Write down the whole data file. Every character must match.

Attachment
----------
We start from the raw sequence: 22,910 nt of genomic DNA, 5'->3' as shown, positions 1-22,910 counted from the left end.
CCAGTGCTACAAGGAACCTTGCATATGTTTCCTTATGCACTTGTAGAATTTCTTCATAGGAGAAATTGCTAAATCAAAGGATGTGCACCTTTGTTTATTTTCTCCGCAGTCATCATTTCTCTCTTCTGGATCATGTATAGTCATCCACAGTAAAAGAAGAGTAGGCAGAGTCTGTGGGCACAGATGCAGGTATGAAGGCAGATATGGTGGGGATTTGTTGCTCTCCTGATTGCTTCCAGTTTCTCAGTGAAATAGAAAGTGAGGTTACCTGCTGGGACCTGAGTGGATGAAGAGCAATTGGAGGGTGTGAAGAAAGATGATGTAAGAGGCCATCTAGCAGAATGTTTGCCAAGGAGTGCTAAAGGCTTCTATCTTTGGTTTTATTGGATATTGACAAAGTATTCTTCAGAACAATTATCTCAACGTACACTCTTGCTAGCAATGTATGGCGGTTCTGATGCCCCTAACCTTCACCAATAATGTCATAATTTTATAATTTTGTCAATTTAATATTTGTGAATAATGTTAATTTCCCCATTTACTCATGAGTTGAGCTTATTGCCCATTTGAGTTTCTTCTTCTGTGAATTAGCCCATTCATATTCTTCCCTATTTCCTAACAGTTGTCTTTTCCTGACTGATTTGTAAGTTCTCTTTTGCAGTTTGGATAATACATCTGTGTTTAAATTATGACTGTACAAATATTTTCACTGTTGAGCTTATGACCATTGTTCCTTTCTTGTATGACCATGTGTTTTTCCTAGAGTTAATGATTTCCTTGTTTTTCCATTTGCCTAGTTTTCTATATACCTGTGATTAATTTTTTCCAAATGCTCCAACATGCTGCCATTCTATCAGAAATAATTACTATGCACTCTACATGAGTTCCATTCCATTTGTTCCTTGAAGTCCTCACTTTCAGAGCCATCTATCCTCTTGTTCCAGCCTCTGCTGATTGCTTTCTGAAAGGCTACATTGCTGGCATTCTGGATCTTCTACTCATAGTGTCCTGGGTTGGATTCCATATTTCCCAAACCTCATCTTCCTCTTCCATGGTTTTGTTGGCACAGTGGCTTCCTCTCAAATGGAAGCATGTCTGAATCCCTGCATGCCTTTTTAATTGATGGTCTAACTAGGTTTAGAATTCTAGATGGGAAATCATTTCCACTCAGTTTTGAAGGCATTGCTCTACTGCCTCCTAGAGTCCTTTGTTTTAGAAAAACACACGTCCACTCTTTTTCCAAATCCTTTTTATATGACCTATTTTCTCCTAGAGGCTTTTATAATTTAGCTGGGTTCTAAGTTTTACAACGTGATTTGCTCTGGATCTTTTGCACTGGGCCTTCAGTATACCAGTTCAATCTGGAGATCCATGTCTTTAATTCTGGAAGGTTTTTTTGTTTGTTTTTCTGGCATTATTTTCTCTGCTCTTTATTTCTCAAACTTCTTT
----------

We start from the raw sequence: 22,910 nt of genomic DNA, 5'->3' as shown, positions 1-22,910 counted from the left end.
CCAGTGCTACAAGGAACCTTGCATATGTTTCCTTATGCACTTGTAGAATTTCTTCATAGGAGAAATTGCTAAATCAAAGGATGTGCACCTTTGTTTATTTTCTCCGCAGTCATCATTTCTCTCTTCTGGATCATGTATAGTCATCCACAGTAAAAGAAGAGTAGGCAGAGTCTGTGGGCACAGATGCAGGTATGAAGGCAGATATGGTGGGGATTTGTTGCTCTCCTGATTGCTTCCAGTTTCTCAGTGAAATAGAAAGTGAGGTTACCTGCTGGGACCTGAGTGGATGAAGAGCAATTGGAGGGTGTGAAGAAAGATGATGTAAGAGGCCATCTAGCAGAATGTTTGCCAAGGAGTGCTAAAGGCTTCTATCTTTGGTTTTATTGGATATTGACAAAGTATTCTTCAGAACAATTATCTCAACGTACACTCTTGCTAGCAATGTATGGCGGTTCTGATGCCCCTAACCTTCACCAATAATGTCATAATTTTATAATTTTGTCAATTTAATATTTGTGAATAATGTTAATTTCCCCATTTACTCATGAGTTGAGCTTATTGCCCATTTGAGTTTCTTCTTCTGTGAATTAGCCCATTCATATTCTTCCCTATTTCCTAACAGTTGTCTTTTCCTGACTGATTTGTAAGTTCTCTTTTGCAGTTTGGATAATACATCTGTGTTTAAATTATGACTGTACAAATATTTTCACTGTTGAGCTTATGACCATTGTTCCTTTCTTGTATGACCATGTGTTTTTCCTAGAGTTAATGATTTCCTTGTTTTTCCATTTGCCTAGTTTTCTATATACCTGTGATTAATTTTTTCCAAATGCTCCAACATGCTGCCATTCTATCAGAAATAATTACTATGCACTCTACATGAGTTCCATTCCATTTGTTCCTTGAAGTCCTCACTTTCAGAGCCATCTATCCTCTTGTTCCAGCCTCTGCTGATTGCTTTCTGAAAGGCTACATTGCTGGCATTCTGGATCTTCTACTCATAGTGTCCTGGGTTGGATTCCATATTTCCCAAACCTCATCTTCCTCTTCCATGGTTTTGTTGGCACAGTGGCTTCCTCTCAAATGGAAGCATGTCTGAATCCCTGCATGCCTTTTTAATTGATGGTCTAACTAGGTTTAGAATTCTAGATGGGAAATCATTTCCACTCAGTTTTGAAGGCATTGCTCTACTGCCTCCTAGAGTCCTTTGTTTTAGAAAAACACACGTCCACTCTTTTTCCAAATCCTTTTTATATGACCTATTTTCTCCTAGAGGCTTTTATAATTTAGCTGGGTTCTAAGTTTTACAACGTGATTTGCTCTGGATCTTTTGCACTGGGCCTTCAGTATACCAGTTCAATCTGGAGATCCATGTCTTTAATTCTGGAAGGTTTTTTTGTTTGTTTTTCTGGCATTATTTTCTCTGCTCTTTATTTCTCAAACTTCTTT